The first thing we did was eat! We were pointed in the direction of a place called O Prego da Peixaria (https://opregodapeixaria.com/), which featured the Portuguese National Sandwich. The traditional sandwich is made of thin slices of steak, but this place offered non-traditional options in the form of fish, chicken and vegetarian versions of the sandwich. I enjoyed a shrimp prego with a side of sweet potato fries and vegetables as well as a large white wine mojito.
Our apartment was not far from the downtown area and featured bedrooms with glass walled showers looking into the bedrooms....which was very weird. Luckily there were two bedrooms and a bathroom for each of us so we didn't have to make any awkward arrangements to shower.
Our yoga retreat started at 9:00 the next morning, so we were up and ready to head out by 8:15. We grabbed coffees and delicious custard pastries--the breakfast of champions--before following google's suggested route...which led us to a bridge, which overlooked the road we needed to get to. This was a common theme in our walk to the yoga studio and we skated into the class just in the nick of time.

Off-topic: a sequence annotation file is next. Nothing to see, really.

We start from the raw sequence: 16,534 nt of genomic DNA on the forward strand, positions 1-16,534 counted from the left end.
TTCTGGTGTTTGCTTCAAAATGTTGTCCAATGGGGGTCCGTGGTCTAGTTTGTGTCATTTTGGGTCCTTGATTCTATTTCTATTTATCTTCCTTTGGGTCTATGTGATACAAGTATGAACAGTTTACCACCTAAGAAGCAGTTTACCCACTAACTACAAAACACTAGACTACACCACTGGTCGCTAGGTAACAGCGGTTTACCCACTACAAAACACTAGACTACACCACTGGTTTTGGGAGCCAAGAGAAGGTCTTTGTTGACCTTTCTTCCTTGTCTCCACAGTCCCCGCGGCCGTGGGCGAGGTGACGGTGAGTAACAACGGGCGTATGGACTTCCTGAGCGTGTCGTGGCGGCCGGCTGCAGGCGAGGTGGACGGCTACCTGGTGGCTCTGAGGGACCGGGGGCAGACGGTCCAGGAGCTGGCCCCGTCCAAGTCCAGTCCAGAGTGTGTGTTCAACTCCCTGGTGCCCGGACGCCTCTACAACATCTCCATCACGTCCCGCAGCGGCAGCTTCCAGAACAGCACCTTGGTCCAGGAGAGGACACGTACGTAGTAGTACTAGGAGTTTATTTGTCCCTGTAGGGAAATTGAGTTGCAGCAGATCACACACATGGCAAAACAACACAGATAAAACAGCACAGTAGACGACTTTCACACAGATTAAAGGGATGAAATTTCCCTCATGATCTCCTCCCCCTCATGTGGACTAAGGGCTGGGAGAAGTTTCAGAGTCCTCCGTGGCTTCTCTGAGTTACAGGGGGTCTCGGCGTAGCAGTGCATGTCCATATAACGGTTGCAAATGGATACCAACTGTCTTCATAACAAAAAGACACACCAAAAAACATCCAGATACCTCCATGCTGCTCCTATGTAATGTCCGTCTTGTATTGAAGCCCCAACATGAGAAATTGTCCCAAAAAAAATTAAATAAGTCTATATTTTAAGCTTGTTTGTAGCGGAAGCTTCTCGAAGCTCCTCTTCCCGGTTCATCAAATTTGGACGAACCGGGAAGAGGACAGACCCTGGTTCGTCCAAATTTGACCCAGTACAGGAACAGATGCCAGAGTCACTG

The retreat was hosted by the amazing Eleonora Ramsby and Talitha Gammaroff in a tiny studio in the historic district of Lisbon (http://www.littleyogaspacelisboa.com/). Eight of us, from the UK, Sweden, Portugal and Germany practiced for three hours in the morning, broke for lunch, then practiced again for three hours in the afternoon. We explored the elements and the practices reflected ether, air, water, fire and earth. The weekend was energizing and inspiring, but because it was an urban retreat and we were only there for a weekend, I found that, while I was refreshed and rejeuvinated, I knew I wasn't going to be going back home with unrealistic expectations about all the ways I was going to change myself for the better. And I liked that. I took care of myself, but didn't set myself up for disappointment once I got back to reality.